Law enforcement officers' ability to charge adults who send obscene material to minors will be strengthened by a bill passed today by the West Virginia Senate. Senate Majority Leader John Unger II (D - Berkeley) was lead sponsor of the bill.
Senate Bill 385 adds new items to the list of devices qualifying as computers, including personal laptops, tablets, cell phones, and game consoles. The bill also amends the law that defines the crime of exposing obscene material to children by adding the entire definition of computer to its definition section.
“Protecting our children is a top priority,” says Senator Unger. “This bill is one more step in our fight to ensure justice is served to adults who violate or hurt West Virginian children.”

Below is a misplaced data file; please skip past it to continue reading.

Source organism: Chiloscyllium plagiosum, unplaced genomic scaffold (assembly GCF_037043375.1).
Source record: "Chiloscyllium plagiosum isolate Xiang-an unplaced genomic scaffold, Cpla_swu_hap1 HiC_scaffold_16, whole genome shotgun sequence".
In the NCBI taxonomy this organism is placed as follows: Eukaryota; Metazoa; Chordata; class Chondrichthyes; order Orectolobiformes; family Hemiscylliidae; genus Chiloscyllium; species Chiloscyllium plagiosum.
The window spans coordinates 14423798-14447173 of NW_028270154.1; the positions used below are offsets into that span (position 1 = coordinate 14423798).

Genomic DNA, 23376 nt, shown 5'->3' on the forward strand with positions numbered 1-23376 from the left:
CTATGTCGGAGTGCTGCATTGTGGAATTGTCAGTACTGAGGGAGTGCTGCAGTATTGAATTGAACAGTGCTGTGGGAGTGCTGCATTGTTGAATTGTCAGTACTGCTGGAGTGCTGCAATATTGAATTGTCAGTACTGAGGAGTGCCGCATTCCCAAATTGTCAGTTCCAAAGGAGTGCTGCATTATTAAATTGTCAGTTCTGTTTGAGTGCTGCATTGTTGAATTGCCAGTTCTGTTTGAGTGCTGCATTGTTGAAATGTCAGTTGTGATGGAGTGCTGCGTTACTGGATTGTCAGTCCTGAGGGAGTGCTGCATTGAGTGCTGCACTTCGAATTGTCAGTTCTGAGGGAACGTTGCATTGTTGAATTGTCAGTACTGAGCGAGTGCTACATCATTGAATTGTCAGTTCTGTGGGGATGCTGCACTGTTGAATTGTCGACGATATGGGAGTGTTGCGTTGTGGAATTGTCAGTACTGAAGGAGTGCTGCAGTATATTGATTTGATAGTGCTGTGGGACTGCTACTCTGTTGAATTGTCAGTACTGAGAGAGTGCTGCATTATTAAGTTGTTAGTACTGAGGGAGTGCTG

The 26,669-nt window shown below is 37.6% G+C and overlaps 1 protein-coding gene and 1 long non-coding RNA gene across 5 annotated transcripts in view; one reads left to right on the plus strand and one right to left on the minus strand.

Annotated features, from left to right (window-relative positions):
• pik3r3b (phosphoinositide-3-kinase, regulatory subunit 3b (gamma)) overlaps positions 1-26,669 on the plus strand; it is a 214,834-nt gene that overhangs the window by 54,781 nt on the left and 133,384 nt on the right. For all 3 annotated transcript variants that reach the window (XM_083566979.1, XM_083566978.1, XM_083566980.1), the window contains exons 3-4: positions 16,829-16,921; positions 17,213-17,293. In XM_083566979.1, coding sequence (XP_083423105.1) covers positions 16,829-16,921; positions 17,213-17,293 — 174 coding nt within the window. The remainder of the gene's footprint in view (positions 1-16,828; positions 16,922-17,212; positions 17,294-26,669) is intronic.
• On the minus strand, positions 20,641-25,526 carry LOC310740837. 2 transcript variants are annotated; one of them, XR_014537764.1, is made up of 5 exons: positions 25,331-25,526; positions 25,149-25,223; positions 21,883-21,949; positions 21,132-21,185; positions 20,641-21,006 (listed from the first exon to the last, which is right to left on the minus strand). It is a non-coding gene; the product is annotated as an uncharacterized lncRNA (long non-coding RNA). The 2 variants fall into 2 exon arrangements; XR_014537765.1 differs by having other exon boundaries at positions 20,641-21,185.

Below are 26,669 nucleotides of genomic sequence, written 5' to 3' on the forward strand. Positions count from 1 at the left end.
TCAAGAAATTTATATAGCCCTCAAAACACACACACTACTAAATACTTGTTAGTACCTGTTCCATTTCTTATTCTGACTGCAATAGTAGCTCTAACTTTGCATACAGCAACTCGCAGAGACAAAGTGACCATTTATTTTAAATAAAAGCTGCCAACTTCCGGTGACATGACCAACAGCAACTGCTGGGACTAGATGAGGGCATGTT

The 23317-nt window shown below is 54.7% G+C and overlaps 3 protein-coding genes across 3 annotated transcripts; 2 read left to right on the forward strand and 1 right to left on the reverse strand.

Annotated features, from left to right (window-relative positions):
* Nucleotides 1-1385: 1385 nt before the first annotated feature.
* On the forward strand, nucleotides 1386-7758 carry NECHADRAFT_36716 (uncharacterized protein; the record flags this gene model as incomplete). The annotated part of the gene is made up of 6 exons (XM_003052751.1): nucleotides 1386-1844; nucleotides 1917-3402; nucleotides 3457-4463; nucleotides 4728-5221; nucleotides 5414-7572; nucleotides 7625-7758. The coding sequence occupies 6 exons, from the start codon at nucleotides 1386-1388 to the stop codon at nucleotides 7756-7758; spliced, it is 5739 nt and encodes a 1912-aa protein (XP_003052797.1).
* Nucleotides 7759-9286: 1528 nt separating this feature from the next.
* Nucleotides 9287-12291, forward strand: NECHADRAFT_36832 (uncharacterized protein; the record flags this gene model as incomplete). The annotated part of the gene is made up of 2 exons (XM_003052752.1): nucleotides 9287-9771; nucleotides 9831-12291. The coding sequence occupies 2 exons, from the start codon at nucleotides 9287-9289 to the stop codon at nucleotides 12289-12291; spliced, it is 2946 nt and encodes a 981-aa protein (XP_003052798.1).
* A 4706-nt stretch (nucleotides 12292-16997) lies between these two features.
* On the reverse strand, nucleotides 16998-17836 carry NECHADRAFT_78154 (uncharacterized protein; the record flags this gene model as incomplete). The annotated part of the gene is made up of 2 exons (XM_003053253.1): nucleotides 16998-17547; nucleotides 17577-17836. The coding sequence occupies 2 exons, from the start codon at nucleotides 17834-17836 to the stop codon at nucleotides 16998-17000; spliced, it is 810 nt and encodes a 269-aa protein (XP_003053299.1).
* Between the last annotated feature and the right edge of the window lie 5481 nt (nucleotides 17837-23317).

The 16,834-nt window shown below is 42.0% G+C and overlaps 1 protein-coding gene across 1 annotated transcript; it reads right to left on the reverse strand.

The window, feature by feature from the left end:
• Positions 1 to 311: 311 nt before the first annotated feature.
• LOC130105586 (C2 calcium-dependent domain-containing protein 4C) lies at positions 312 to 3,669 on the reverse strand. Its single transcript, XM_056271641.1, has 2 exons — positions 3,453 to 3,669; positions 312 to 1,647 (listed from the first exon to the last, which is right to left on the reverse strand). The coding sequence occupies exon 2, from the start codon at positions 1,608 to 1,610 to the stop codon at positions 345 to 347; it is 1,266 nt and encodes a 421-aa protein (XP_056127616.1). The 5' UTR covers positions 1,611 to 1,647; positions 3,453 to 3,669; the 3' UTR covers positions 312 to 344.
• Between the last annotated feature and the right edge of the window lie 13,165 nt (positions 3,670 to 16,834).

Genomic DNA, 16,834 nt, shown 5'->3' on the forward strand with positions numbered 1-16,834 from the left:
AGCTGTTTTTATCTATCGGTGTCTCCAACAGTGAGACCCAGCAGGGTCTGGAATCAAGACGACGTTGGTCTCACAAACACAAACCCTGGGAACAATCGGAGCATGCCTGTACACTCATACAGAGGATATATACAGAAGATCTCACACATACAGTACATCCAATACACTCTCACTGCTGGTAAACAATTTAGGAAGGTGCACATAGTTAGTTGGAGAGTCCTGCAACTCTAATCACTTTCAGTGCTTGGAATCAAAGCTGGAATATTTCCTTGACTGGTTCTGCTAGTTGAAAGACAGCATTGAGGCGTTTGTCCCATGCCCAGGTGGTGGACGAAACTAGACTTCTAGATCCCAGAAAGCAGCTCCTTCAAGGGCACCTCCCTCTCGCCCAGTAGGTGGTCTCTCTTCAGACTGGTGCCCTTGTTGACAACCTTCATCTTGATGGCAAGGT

Unger and his colleagues worked closely with the West Virginia State Police (WVSP) to create Senate Bill 385.
Lieutenant Reggie Patterson of the WVSP explains, “As technology advances, this broader definition gives law enforcement officers the opportunity to capture any device used to exploit children by means of the internet.” Obscene content is generally defined as sexually explicit. To distribute obscene material to minors is a felony. Senate Bill 385 was sent to the House of Delegates upon passage.